Thursday, November 26, 2015

Växjö Sweden—Europe's greenest city?

Växjö Sweden decided in 1991 to become a fossil-fuel-free city.  I shouldn't even speculate why a small city of 100,000 in one of the historically poorer parts of Sweden decided to do what few other municipalities would even try because I wasn't there.  But since my maternal grandmother grew up near there, I am going to guess it had something to do with the desire to stay warm without going broke doing it.

Växjö is located in the rocky state of Småland in SE Sweden.  The farmland is so miserable that most of the Smålanders who left for North America were just hoping for a better diet.  But because the farmland is poor, the folks who stayed behind survived and prospered by becoming unusually inventive in a country where inventors are treated with respect.  The Swedish crystal business was in Småland as is the headquarters of IKEA.  These are people who can organize clever building projects.

Even so, they decided to chase the fossil-free goal 25 years ago and they are not done.  They have had to cope with the headaches of prototype-level technology.  There are probably already decisions they would have made differently with 25 years of hindsight.

This is HARD to do.  Anyone who seriously believes that merely signing some glorious statement of good intentions is all that is necessary for good outcomes should go look at those who have actually tried to pull it off.  Notice that these difficulties surfaced in a political environment that is essentially corruption-free.  And this target was agreed to by all the political parties (8).  And it was STILL hard!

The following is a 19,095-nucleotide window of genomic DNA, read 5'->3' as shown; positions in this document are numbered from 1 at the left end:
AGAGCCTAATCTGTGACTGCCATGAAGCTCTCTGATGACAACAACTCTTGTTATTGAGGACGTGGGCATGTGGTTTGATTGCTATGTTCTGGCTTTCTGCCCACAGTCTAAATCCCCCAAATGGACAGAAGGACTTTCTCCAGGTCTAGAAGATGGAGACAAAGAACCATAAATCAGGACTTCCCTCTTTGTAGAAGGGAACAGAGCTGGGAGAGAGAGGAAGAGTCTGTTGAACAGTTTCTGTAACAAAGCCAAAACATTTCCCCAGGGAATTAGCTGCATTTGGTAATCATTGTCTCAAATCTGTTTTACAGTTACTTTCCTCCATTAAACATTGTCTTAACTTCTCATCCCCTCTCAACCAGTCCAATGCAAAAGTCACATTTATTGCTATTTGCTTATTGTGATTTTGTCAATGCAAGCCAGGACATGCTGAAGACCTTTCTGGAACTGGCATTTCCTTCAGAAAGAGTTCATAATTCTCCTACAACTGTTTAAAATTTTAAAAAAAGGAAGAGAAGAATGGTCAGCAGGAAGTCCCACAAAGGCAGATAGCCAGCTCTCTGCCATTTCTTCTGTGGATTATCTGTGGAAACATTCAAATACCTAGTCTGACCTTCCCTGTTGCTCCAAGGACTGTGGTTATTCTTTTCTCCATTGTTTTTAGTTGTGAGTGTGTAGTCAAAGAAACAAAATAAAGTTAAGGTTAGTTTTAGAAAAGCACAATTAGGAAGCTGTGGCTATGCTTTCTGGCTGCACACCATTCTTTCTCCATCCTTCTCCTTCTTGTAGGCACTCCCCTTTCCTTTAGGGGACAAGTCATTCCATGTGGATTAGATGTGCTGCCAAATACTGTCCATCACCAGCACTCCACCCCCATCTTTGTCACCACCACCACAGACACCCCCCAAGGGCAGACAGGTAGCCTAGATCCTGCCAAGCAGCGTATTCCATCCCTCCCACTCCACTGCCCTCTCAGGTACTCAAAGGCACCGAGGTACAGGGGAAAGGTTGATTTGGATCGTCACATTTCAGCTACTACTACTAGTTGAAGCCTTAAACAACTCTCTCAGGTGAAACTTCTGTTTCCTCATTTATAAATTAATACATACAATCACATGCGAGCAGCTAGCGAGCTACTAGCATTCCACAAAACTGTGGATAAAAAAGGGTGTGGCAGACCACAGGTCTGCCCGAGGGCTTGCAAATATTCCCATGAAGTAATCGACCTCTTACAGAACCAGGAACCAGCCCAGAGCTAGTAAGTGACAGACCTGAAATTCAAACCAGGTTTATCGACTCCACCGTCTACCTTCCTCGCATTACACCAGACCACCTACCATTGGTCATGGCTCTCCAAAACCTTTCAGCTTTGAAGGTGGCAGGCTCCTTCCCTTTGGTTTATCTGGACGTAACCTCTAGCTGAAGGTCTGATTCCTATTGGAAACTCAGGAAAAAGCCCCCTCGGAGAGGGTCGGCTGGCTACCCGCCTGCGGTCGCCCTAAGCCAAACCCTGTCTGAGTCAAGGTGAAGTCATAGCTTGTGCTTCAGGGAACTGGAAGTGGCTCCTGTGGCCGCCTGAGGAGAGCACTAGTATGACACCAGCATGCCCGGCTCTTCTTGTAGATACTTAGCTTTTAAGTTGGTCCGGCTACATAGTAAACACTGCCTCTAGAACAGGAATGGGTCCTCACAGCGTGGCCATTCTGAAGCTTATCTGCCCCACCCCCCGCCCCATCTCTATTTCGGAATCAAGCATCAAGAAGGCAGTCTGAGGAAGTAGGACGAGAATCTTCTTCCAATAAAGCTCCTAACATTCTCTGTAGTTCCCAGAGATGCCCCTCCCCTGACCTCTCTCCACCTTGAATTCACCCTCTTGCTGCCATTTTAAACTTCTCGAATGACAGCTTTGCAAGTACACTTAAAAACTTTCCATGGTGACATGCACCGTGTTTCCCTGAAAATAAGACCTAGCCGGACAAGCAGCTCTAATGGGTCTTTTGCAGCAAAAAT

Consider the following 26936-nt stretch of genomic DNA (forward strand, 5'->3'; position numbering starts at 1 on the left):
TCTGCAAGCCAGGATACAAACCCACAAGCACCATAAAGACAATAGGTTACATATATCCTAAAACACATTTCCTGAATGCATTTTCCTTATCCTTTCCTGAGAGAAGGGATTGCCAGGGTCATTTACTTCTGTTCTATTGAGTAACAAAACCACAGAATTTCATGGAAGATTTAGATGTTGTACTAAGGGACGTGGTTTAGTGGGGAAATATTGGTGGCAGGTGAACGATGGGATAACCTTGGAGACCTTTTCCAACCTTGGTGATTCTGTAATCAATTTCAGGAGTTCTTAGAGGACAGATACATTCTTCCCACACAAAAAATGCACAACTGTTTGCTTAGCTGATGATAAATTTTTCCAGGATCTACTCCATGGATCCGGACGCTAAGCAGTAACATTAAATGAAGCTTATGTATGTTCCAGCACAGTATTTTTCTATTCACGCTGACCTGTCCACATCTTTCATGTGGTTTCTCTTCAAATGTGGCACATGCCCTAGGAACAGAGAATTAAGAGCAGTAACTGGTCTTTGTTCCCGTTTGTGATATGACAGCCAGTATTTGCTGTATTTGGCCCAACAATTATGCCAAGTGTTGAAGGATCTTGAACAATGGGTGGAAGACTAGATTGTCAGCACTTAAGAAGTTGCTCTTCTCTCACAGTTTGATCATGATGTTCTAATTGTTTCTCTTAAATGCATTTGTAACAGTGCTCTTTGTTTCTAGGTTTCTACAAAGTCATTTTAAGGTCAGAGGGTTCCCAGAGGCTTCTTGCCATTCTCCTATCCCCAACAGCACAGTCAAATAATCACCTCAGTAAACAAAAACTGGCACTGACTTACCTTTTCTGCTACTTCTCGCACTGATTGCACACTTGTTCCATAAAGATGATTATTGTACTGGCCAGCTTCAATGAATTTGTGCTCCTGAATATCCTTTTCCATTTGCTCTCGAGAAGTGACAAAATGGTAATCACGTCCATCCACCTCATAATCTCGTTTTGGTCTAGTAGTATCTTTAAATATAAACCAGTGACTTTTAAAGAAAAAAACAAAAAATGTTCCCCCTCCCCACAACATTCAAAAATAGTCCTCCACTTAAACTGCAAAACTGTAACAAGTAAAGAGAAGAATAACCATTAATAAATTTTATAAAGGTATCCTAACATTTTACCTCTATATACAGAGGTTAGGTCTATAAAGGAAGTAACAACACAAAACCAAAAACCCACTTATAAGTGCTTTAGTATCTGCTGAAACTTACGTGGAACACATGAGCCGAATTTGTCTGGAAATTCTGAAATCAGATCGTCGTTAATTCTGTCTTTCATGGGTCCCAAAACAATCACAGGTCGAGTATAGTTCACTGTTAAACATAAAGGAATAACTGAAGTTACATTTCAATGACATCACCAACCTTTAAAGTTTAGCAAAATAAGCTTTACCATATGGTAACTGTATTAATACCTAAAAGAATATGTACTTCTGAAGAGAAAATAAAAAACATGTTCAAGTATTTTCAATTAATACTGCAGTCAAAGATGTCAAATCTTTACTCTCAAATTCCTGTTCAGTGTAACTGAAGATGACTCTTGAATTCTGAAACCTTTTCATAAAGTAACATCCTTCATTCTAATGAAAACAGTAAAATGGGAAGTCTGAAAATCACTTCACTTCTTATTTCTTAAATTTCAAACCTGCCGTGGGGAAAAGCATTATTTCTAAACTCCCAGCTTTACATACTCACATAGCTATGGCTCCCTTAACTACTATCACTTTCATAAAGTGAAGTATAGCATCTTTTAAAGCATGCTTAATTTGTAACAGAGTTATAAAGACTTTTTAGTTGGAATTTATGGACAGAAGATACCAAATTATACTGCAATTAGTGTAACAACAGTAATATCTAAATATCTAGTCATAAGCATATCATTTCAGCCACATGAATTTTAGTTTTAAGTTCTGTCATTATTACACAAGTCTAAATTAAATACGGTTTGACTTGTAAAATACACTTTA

Wednesday, November 25, 2015

Chinese economics without spectacular growth?

The Chinese economy continues to amaze and confuse.  They are discovering that double-digit growth is an historical rarity and that hoping the rest of the world can absorb their excess industrial capacity is a dream. The only alternative to being the world's workshop is to have an economy where Chinese workers can buy most of their industrial output.  What they really need is their version of Henry Ford.

Worse, China is discovering that elbowing your way to the top of the global production heap by paying slave wages and cutting environmental corners is a whole lot easier than growing an economy where you have to invent the next big thing.  Worse, they are discovering that environmental concerns are not some irrelevant first-world problem as the great cities of China disappear in clouds of choking smog.

Throw into this mix the problem that China has a large predator class trying to make a killing in real estate and other forms of speculation.  Gear economic policy to make the thieves happy and the real economy suffers.